In the end, billionaire Steven Cohen, one of the most successful hedge-fund managers of his generation, could end up getting banned from the business he dominated for an error of omission, not commission.
In an administrative action that constitutes its first formal salvo against Cohen, the U.S. Securities and Exchange Commission alleged he failed to supervise two wayward portfolio managers and ignored “red flags.” The agency stops short of accusing the owner of SAC Capital Advisors LP of insider trading. While the proceeding may result in his being barred from managing other people’s money, it won’t carry the potential penalties available if the SEC had sued him. It also pales in comparison to a grand jury indictment for securities fraud, and the 20 year prison term a conviction could bring.
Instead, the SEC claim that Cohen should have known two of his subordinates were using material, non-public information to rack up hundreds of millions of dollars in trading profits will be easier to prove. The regulator will have a lesser burden of proof and won’t have to deal with all of the protections afforded a defendant in a lawsuit, let alone a prosecution.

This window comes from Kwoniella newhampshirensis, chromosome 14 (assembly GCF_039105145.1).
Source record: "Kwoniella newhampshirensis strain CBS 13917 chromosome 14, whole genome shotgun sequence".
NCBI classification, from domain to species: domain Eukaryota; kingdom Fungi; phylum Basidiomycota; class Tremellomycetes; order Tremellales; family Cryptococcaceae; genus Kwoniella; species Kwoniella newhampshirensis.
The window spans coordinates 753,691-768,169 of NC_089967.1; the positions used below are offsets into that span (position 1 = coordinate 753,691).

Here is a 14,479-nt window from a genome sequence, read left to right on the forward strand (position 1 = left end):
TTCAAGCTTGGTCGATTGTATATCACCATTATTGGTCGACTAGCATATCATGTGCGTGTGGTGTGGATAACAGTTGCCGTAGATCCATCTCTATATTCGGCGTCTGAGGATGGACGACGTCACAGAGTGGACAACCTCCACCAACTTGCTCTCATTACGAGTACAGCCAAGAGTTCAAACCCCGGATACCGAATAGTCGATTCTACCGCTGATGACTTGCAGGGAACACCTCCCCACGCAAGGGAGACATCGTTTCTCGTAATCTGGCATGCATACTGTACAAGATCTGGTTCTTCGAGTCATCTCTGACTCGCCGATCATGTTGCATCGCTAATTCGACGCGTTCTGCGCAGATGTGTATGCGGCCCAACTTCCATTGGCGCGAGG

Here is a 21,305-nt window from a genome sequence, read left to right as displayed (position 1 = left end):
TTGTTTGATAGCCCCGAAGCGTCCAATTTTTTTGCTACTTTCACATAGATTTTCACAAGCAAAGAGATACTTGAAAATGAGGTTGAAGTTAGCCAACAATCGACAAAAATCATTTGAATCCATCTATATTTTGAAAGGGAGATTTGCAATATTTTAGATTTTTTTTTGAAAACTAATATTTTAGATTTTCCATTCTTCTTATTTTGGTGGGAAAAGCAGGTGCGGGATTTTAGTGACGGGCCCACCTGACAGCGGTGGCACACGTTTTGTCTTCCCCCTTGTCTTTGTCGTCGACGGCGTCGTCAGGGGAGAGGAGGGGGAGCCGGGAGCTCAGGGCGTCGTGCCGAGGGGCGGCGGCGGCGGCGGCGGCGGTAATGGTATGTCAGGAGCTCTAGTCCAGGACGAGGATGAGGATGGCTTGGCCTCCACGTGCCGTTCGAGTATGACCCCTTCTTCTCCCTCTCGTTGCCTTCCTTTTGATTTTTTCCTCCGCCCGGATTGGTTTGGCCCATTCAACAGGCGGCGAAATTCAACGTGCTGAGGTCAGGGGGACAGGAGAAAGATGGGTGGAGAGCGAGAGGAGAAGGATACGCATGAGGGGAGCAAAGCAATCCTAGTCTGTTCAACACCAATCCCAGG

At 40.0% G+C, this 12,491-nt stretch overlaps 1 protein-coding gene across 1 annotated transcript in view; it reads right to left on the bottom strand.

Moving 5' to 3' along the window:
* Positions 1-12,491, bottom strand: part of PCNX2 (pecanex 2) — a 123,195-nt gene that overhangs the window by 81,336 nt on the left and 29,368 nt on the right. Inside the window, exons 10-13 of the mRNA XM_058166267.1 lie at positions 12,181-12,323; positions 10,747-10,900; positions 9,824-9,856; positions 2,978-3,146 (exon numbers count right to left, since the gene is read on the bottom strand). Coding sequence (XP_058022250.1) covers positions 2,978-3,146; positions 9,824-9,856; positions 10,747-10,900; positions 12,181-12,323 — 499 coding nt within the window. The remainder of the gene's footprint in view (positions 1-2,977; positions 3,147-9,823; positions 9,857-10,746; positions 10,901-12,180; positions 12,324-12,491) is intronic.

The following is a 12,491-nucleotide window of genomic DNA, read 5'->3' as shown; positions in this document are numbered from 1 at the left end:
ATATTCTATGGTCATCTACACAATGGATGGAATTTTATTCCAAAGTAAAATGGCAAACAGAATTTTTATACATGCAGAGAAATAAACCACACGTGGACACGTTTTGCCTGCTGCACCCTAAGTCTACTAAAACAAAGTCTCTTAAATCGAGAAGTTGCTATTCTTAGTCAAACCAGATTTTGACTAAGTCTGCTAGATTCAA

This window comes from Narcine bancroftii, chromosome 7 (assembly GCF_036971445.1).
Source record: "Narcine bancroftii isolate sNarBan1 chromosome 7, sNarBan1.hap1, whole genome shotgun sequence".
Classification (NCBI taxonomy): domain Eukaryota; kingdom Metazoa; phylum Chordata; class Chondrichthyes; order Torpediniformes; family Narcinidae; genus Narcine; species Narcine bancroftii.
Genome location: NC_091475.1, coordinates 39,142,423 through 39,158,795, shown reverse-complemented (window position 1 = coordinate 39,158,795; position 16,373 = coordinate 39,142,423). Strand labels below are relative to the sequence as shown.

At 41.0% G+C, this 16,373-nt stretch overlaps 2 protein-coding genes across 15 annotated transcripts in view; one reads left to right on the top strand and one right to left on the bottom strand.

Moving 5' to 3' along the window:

“They are using an Al Capone-style tactic,” said John Coffee of Columbia Law School, referring to the prosecution of the Chicago gangster in 1931 on charges of tax evasion. “The SEC is aiming at his kneecaps, not his jugular,” he said. “This is a little like catching John Dillinger entering a bank with a submachine gun and charging him with double parking.”
The SEC, which seeks to ban Cohen from the financial industry for life in the non-court action, alleged he received “highly suspicious” information that should have caused any reasonable hedge-fund manager to investigate the basis for trades by subordinates Mathew Martoma and Michael Steinberg.
Cohen may find some guidance in how to respond to the agency from Rajat Gupta, the former Goldman Sachs Group Inc. director charged in the Galleon Group LLC insider trading probe.
Gupta sued the SEC after it filed an administrative action against him, saying he wanted the SEC to sue him so he could fairly defend himself. After both sides dropped their actions, agreeing any SEC matter would be in a federal court, Gupta was indicted by a federal grand jury. The SEC sued him, too.
An SEC administrative proceeding is held before an administrative law judge, not a U.S. district judge or federal jury. The administrative law judge, in Washington, will hear testimony and issue a determination, without a jury present, said Tom Gorman, a former lawyer with the SEC’s Enforcement Division who is now in private practice.